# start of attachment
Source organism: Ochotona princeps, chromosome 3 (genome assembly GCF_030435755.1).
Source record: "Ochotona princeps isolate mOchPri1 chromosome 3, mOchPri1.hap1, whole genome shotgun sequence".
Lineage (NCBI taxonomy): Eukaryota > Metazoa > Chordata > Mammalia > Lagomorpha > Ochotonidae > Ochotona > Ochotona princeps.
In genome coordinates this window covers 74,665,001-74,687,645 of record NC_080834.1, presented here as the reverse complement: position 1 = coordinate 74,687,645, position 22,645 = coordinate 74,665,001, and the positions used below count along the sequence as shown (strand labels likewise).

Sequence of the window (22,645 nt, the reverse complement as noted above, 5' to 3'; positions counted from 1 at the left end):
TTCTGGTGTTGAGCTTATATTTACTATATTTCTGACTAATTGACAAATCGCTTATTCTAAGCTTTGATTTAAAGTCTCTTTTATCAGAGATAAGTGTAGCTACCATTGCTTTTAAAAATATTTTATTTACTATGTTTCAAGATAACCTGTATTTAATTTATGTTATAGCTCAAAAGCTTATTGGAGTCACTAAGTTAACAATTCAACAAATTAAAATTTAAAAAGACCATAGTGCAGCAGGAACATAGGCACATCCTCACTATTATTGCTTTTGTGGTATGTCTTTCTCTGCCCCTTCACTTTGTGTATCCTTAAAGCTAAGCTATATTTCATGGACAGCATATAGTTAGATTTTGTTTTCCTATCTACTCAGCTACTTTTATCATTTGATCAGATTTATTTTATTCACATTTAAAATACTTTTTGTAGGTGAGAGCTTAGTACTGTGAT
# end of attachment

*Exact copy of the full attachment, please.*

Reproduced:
Source organism: Ochotona princeps, chromosome 3 (genome assembly GCF_030435755.1).
Source record: "Ochotona princeps isolate mOchPri1 chromosome 3, mOchPri1.hap1, whole genome shotgun sequence".
Lineage (NCBI taxonomy): Eukaryota > Metazoa > Chordata > Mammalia > Lagomorpha > Ochotonidae > Ochotona > Ochotona princeps.
In genome coordinates this window covers 74,665,001-74,687,645 of record NC_080834.1, presented here as the reverse complement: position 1 = coordinate 74,687,645, position 22,645 = coordinate 74,665,001, and the positions used below count along the sequence as shown (strand labels likewise).

Sequence of the window (22,645 nt, the reverse complement as noted above, 5' to 3'; positions counted from 1 at the left end):
TTCTGGTGTTGAGCTTATATTTACTATATTTCTGACTAATTGACAAATCGCTTATTCTAAGCTTTGATTTAAAGTCTCTTTTATCAGAGATAAGTGTAGCTACCATTGCTTTTAAAAATATTTTATTTACTATGTTTCAAGATAACCTGTATTTAATTTATGTTATAGCTCAAAAGCTTATTGGAGTCACTAAGTTAACAATTCAACAAATTAAAATTTAAAAAGACCATAGTGCAGCAGGAACATAGGCACATCCTCACTATTATTGCTTTTGTGGTATGTCTTTCTCTGCCCCTTCACTTTGTGTATCCTTAAAGCTAAGCTATATTTCATGGACAGCATATAGTTAGATTTTGTTTTCCTATCTACTCAGCTACTTTTATCATTTGATCAGATTTATTTTATTCACATTTAAAATACTTTTTGTAGGTGAGAGCTTAGTACTGTGAT